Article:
Liberty and Freedom
What’s So Great About America
Andrew Ferguson Published on The Weekly Standard (http://www.weeklystandard.com)
Marco Rubio will have to write a new speech sooner or later, but he shouldn’t hurry up on our account. We still enjoy the one he’s been giving all year. He delivered it again to a national television audience on Election Night, after walloping not one but two formidable opponents in his campaign for a vacant Florida Senate seat. Along with his gift for wooing voters, the speech has made Rubio, according to a chorus of news accounts, a “rising star”—even, said one Vanity Fair writer who should know, a “matinee idol.” Republicans might want to ponder why.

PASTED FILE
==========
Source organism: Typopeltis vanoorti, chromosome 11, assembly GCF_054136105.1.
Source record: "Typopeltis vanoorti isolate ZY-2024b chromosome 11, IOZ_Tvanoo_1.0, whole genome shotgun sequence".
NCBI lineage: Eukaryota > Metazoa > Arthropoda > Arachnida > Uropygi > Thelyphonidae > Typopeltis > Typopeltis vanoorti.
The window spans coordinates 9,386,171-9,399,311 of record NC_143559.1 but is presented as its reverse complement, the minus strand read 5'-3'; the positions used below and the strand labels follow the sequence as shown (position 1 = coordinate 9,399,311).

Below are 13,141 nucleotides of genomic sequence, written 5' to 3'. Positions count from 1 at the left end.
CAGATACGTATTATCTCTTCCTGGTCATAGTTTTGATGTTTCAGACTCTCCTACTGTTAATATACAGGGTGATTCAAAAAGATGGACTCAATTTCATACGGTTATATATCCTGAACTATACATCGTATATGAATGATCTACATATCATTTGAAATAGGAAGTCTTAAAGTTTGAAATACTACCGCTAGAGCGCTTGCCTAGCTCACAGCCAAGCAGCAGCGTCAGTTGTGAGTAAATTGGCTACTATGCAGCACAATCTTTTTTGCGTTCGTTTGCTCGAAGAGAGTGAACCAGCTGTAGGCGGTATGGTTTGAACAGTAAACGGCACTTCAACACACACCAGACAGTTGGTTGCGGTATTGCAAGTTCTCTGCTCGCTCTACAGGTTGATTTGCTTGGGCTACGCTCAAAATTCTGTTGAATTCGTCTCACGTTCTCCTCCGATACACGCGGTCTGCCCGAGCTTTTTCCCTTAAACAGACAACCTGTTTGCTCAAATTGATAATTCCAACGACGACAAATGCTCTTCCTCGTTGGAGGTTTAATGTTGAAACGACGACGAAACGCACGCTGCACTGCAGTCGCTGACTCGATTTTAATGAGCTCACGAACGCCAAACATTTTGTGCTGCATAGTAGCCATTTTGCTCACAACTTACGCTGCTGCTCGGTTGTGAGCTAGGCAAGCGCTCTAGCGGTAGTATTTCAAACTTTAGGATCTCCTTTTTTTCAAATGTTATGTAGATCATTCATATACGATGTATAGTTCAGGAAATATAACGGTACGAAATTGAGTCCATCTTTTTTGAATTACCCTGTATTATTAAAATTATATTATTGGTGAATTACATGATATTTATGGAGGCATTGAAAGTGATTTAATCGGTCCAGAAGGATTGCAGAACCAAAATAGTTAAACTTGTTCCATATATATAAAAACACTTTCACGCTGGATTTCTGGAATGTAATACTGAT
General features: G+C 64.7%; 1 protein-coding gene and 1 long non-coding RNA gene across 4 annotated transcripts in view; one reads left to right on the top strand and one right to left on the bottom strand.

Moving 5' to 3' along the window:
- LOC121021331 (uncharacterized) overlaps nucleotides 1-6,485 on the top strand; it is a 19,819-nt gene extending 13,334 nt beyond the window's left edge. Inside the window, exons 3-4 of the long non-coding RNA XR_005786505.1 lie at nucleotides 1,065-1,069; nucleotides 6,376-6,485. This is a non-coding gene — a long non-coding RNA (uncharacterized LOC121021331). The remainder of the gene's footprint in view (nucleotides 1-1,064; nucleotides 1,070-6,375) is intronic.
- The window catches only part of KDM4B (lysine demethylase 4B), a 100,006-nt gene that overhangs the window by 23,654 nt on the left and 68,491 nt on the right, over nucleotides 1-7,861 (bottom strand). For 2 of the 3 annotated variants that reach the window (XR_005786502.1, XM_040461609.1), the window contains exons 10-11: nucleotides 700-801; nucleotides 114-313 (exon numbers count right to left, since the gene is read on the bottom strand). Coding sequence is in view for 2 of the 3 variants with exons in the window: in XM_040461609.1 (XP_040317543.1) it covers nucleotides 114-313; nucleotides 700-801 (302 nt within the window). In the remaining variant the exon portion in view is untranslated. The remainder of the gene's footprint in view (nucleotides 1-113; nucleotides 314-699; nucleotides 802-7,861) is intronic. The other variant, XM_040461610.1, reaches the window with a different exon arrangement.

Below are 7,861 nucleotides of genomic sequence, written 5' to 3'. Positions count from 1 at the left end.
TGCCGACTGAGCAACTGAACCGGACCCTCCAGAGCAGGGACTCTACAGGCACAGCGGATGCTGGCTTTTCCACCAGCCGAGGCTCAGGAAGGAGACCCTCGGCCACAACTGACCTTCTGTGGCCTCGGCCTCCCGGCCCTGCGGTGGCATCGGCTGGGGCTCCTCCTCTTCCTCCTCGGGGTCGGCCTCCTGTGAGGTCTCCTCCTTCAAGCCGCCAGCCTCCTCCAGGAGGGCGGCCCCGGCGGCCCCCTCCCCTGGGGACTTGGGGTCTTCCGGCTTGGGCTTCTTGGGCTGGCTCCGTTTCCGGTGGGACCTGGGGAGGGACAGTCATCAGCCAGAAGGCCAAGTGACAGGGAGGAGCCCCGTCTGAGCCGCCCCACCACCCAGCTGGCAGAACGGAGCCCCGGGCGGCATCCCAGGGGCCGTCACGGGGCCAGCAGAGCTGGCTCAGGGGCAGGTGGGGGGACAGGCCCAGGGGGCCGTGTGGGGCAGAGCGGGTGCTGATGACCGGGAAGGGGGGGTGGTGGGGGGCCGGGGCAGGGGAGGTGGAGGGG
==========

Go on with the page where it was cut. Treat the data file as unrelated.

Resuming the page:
The theme of the speech, and the source of its power, is American exceptionalism. “It’s sometimes easy to forget how special America really is,” Rubio says. “But I was raised by exiles . . . by people who clearly understand how different America is from the rest of the world.” Rubio’s parents, who fled Castro’s tyranny, taught him this difference by their words and by their example. Rubio makes his case for American exceptionalism with both an appeal to authority—the word of his parents—and an appeal to experience: The good life America offered them is itself proof that his country, in its political, social, and economic arrangements, is unlike any other in history.